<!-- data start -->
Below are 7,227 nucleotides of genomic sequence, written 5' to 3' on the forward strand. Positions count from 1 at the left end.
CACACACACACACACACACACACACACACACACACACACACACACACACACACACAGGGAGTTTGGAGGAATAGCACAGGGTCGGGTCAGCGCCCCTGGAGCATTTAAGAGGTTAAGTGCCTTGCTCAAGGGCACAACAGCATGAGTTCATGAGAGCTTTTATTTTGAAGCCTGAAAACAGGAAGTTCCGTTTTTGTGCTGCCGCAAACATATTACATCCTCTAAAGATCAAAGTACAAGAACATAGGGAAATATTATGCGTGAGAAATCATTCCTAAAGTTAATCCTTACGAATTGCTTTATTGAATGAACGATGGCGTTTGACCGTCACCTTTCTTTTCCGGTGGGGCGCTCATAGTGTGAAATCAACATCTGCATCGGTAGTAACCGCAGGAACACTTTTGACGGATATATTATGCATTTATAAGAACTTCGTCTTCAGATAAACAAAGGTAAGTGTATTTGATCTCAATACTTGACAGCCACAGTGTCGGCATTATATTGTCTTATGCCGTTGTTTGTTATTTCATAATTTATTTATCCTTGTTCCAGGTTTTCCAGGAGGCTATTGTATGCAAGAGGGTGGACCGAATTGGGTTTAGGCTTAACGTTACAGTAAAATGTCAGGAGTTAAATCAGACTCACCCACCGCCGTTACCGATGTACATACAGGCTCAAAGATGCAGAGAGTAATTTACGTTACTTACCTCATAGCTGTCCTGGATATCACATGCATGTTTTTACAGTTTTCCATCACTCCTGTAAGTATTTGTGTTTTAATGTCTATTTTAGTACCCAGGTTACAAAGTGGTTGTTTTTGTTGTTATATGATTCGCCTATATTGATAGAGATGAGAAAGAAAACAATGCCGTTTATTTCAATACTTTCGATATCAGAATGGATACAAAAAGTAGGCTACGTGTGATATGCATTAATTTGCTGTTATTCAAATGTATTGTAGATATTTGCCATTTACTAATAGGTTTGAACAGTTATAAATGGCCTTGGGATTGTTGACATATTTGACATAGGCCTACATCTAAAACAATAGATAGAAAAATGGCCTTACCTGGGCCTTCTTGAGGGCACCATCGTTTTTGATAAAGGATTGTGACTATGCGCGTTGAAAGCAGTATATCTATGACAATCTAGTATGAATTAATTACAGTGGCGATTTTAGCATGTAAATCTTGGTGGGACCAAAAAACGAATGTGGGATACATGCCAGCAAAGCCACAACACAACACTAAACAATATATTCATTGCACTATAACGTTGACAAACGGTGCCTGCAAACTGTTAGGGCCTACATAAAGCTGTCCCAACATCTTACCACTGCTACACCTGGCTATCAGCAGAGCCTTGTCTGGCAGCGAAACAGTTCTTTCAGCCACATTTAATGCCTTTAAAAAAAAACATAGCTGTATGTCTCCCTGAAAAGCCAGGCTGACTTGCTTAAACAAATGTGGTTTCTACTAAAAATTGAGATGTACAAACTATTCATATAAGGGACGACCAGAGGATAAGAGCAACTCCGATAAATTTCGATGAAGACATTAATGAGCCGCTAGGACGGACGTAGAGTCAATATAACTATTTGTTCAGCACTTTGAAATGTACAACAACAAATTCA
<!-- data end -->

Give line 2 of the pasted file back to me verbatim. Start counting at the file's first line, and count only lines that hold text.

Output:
CACACACACACACACACACACACACACACACACACACACACACACACACACACACAGGGAGTTTGGAGGAATAGCACAGGGTCGGGTCAGCGCCCCTGGAGCATTTAAGAGGTTAAGTGCCTTGCTCAAGGGCACAACAGCATGAGTTCATGAGAGCTTTTATTTTGAAGCCTGAAAACAGGAAGTTCCGTTTTTGTGCTGCCGCAAACATATTACATCCTCTAAAGATCAAAGTACAAGAACATAGGGAAATATTATGCGTGAGAAATCATTCCTAAAGTTAATCCTTACGAATTGCTTTATTGAATGAACGATGGCGTTTGACCGTCACCTTTCTTTTCCGGTGGGGCGCTCATAGTGTGAAATCAACATCTGCATCGGTAGTAACCGCAGGAACACTTTTGACGGATATATTATGCATTTATAAGAACTTCGTCTTCAGATAAACAAAGGTAAGTGTATTTGATCTCAATACTTGACAGCCACAGTGTCGGCATTATATTGTCTTATGCCGTTGTTTGTTATTTCATAATTTATTTATCCTTGTTCCAGGTTTTCCAGGAGGCTATTGTATGCAAGAGGGTGGACCGAATTGGGTTTAGGCTTAACGTTACAGTAAAATGTCAGGAGTTAAATCAGACTCACCCACCGCCGTTACCGATGTACATACAGGCTCAAAGATGCAGAGAGTAATTTACGTTACTTACCTCATAGCTGTCCTGGATATCACATGCATGTTTTTACAGTTTTCCATCACTCCTGTAAGTATTTGTGTTTTAATGTCTATTTTAGTACCCAGGTTACAAAGTGGTTGTTTTTGTTGTTATATGATTCGCCTATATTGATAGAGATGAGAAAGAAAACAATGCCGTTTATTTCAATACTTTCGATATCAGAATGGATACAAAAAGTAGGCTACGTGTGATATGCATTAATTTGCTGTTATTCAAATGTATTGTAGATATTTGCCATTTACTAATAGGTTTGAACAGTTATAAATGGCCTTGGGATTGTTGACATATTTGACATAGGCCTACATCTAAAACAATAGATAGAAAAATGGCCTTACCTGGGCCTTCTTGAGGGCACCATCGTTTTTGATAAAGGATTGTGACTATGCGCGTTGAAAGCAGTATATCTATGACAATCTAGTATGAATTAATTACAGTGGCGATTTTAGCATGTAAATCTTGGTGGGACCAAAAAACGAATGTGGGATACATGCCAGCAAAGCCACAACACAACACTAAACAATATATTCATTGCACTATAACGTTGACAAACGGTGCCTGCAAACTGTTAGGGCCTACATAAAGCTGTCCCAACATCTTACCACTGCTACACCTGGCTATCAGCAGAGCCTTGTCTGGCAGCGAAACAGTTCTTTCAGCCACATTTAATGCCTTTAAAAAAAAACATAGCTGTATGTCTCCCTGAAAAGCCAGGCTGACTTGCTTAAACAAATGTGGTTTCTACTAAAAATTGAGATGTACAAACTATTCATATAAGGGACGACCAGAGGATAAGAGCAACTCCGATAAATTTCGATGAAGACATTAATGAGCCGCTAGGACGGACGTAGAGTCAATATAACTATTTGTTCAGCACTTTGAAATGTACAACAACAAATTCA